This is prime canyon country, with plateaus of sandstone, towers and mesas. The sandstone comes alive with colorful wildflowers in spring, and includes varied landscapes of woodlands, conifer forests and desert. The wildlife is equally varied, including mule deer, collared lizards, jackrabbits and wheeling condors.
Like Bryce Canyon National Park, Zion's rocky canyons form part of the Grand Staircase stretching from the Grand Canyon. Over the centuries, the fast-flowing Virgin River carved narrow canyons through the Navajo sandstone, revealing the rocks' colorful stratification. A particularly photogenic feature is Zion's freestanding arches and bridges of stone, formed by erosion and appearing impossibly fragile and surreal.
Zion National Park has hiking trails for every energy level, including the dramatic Narrows journey along the gorges lining the Virgin River. The Riverside Walk is a more gentle paved trail that follows the river’s course along the bottom of the narrow canyon.
Adrenaline-charged canyoneering is another popular activity, along with rock climbing, horseback riding, photography and chilling out to those views of canyons, arches, pinnacles, buttes, mesas and mountains. Prime viewpoints include Angel’s Landing and Observation Point, while the paved trail to the Lower Emerald Pools takes you past trickling waterfalls and ponds.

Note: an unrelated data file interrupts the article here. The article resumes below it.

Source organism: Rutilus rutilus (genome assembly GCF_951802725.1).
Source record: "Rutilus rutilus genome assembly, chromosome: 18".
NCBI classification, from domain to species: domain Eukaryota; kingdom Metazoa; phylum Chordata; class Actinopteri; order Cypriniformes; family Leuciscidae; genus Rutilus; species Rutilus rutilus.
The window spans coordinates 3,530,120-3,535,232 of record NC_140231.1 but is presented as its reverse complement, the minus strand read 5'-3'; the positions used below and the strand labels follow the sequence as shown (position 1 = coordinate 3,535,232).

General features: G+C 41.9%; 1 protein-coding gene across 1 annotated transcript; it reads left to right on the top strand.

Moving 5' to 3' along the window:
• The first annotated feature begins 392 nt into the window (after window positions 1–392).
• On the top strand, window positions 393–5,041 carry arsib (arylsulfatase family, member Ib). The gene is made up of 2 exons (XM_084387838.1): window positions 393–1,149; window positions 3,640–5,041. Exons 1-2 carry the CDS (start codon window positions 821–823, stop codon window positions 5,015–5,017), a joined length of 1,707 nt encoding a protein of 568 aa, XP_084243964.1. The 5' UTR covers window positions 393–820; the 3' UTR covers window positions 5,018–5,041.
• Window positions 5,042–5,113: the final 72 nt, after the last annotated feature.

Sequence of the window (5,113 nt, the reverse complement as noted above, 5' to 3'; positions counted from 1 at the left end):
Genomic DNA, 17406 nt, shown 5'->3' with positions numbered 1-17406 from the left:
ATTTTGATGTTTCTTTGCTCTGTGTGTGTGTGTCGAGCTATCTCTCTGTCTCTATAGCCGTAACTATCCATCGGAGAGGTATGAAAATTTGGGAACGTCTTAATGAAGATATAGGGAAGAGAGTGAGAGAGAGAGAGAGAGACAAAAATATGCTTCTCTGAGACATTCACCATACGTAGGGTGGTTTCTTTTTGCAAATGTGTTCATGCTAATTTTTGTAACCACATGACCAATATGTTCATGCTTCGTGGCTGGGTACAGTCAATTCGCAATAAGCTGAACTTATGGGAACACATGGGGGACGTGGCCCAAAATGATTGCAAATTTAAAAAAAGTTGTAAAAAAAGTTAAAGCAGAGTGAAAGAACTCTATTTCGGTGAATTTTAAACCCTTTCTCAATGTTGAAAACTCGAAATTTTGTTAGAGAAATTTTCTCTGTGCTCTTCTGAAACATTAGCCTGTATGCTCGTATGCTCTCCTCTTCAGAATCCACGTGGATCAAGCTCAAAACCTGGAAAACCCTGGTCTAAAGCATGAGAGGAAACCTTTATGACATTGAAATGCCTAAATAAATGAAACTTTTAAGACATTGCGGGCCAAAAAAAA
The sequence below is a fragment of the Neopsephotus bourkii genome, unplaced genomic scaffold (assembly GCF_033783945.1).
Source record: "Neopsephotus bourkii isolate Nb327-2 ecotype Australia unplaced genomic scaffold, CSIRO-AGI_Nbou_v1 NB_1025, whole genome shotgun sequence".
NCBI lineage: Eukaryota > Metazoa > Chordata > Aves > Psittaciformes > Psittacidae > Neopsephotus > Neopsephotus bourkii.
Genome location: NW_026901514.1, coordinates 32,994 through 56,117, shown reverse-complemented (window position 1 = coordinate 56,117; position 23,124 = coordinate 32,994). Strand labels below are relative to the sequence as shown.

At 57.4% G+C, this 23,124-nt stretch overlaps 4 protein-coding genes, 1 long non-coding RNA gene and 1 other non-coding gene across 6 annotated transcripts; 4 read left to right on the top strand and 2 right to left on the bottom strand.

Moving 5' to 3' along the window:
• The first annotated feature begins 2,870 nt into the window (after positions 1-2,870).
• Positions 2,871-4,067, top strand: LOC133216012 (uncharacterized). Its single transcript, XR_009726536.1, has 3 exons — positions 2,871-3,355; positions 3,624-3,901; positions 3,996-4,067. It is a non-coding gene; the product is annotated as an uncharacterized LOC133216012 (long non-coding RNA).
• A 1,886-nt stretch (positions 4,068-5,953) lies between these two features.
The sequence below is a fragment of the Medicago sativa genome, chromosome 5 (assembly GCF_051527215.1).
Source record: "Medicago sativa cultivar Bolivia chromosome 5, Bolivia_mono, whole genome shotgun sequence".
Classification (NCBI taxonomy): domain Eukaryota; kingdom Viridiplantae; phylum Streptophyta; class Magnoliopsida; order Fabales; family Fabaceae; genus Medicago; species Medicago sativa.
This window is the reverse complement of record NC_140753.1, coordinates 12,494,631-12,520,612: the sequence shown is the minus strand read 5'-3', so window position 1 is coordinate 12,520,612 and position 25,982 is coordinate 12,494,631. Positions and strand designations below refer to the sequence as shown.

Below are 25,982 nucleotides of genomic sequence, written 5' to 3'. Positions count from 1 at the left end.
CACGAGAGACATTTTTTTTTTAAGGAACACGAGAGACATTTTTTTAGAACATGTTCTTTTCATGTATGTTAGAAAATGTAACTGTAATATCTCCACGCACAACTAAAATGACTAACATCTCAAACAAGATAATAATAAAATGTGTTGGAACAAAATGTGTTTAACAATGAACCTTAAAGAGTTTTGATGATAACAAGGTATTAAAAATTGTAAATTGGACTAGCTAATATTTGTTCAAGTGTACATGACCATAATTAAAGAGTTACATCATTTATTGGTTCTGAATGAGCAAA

Practical InfoInterstate 15 passes Zion National Park, connecting with state routes 9 and 17 leading to the park. Inside the park, the 6-mile (9.5 km) drive to Zion Canyon is closed to vehicles from April to October; take the free shuttle bus instead. Late spring and fall are the best times to visit, as the park can get quite busy in the height of summer.
Highway 9, the Zion - Mt. Carmel Highway, runs into the park from Springdale at the park entrance. The visitors center is near the south entrance, adjacent to Springdale. There's another visitor center in the Kolob Canyons stretch of the park.